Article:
based on the blogs i read, from you can take the jeepney going to BONTOC but alight at the BUGNAY JUNCTION where you can begin the 2 hour trek to get to the Turning Point. After the Turning Point, it would be an hour more to get to Buscalan.

Kuya Romy, being the awesome guide that he is, told me that there is a van from Tabuk that can take me to the Turning Point and spare me the 2 hours walking in the sun. He gave me the number of the driver called Dal-oy so i can contact him when i get to Tabuk. I found Dal-oy a few minutes after arriving in Tabuk but found out that we had to wait for the van to fill before we left. The fare costs PHP 150.00/person. I said yes that i can wait but it took us about 2 hours to fill up the van. I almost decided to get on a jeep to get to Bugnay Junction instead but the thought of walking under the sun in the middle of the day was just too much daunting so, i decided to wait. And it spelled SKIN CANCER! Duh?

Majority of the people in the van are from Tinglayan, a nearby town and Buscalan. And they have with them supplies for their family or the town. I was riding at the front of the van with Moises, from the neighboring village and was chatting with him about things here and there.

I learned from chatting with them that they all belonged to the Butbut tribe and that they were the most wide spread tribe in the province of Kalinga. From our driver, Dal-oy, i learned that the van that we were riding actually belong to Whang-od. I guess her artform had help her and her village a lot. I couldn’t help but ask the men whom i was speaking with this question: why they were not tattooed? Moises answered, that for them getting a tattoo would mean they would not be hired for work because of an unfair misconception of people who have tattoos. Moises explained that he was studying to become a teacher and he would not be hired if he had tattoos, I blame media for this really, because tattooed men and women are depicted as drug addicts or ex-convicts. I found this really sad as I was more than willing to travel 12 hrs just to get tattooed but they, who just live nearby choose not to. Well, to each their own.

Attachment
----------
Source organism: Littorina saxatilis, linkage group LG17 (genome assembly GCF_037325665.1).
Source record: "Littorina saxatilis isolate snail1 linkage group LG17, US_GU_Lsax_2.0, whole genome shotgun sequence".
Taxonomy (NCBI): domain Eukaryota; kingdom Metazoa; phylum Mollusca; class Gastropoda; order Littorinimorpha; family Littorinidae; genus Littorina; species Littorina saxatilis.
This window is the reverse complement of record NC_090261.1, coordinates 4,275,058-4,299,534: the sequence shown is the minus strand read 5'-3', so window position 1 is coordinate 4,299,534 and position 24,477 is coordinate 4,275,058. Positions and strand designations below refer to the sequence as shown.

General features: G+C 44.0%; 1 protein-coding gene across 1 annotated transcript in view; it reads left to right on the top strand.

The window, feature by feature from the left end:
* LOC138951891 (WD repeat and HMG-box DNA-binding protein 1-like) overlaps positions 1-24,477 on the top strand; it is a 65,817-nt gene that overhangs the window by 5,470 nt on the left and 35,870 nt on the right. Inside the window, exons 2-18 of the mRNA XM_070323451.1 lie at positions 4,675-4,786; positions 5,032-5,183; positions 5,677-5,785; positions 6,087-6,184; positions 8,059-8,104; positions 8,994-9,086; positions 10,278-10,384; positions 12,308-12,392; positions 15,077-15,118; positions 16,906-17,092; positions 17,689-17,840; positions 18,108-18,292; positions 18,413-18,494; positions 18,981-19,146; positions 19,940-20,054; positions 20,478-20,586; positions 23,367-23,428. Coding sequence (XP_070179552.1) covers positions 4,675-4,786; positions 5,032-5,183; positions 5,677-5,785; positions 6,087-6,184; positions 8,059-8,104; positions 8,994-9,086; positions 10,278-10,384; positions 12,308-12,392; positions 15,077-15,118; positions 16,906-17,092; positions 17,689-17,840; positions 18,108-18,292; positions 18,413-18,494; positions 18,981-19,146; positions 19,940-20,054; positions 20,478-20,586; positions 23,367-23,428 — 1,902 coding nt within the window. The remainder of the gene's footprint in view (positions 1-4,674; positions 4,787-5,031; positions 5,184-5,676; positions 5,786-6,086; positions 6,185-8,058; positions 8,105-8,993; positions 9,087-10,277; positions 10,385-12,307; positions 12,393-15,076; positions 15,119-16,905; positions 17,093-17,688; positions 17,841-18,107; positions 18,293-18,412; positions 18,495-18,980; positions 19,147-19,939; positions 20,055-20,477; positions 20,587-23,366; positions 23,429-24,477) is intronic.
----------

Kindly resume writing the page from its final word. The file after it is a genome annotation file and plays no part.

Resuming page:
The road to Buscalan was really a long and winding one but the views are nice. The trees are all green. Rice terraces here and there. The view were stunning! Plus you get to hear the forest sing. Yep, sing because of the insects that make this high pitched buzzing sound. But landslides sites are also present. Primarily because a storm passed by the area a week before my trip. Fortunately, the local goverment acts fast to clear them up. what i am trying to say is, it was such a nice difference to seeing tall buildings, polluted air and traffic jams. I believe, I was entering paradise.

We arrived in Tinglayan, the last major town, at past 12 nn. This is the last place where you will get mobile phone reception so would recommend, letting people from back home know you are almost there. We got dropped off a small restaurant that served local food. I was famished and got lunch together with the other passengers. I had a soup dish called “tinola” with a helping of rice for about php 60 which is really cheap already. This is where i met Kuya Romy in person.

Kuya Romy turned out to be cool. He was originally from Pangasinan and was a former police officer who got assigned in Tinglayan decades ago. He found the love of his life there and he never left. Hi started guiding guests to Buscalan some years ago. His brother in law Francis, got him into the business to help him financially. Now, I asked Kuya Romy if he had a tattoo from Whang-od also. Then he showed me his centipede tattoo on his arm. Based on what I read online, the centipede is considered a mythical guide for the Butbut tribe. He also had some tattoo with fern design. The tattoo was sponsored by one of his guests who wanted to see how batok was done but didn’t want to get one. I knew right then and there, I was with good company.

I got excited as we boarded the van again for the final stretch of the journey. We reached Bugnay Junction then we had turn to a rough road. Based from Dal-oy, there is a plan to have the road to the Turning Point paved but they are having difficulties getting the equipments as the road is narrow and the have to start from the top.

When we got to the Turning Point, at about 2:30pm, we got off the van and had to go on foot not after smoking a few stick (yes, a quick nicotine fix is a must!). I just had to prepare a bit as it is my first time to trek. I was excited but was a bit anxious of the things that i read about the trail being difficult and that one miss step would end up in disaster. I had to see it for myself and just thought that i was already so near that I couldn’t bail now, eh?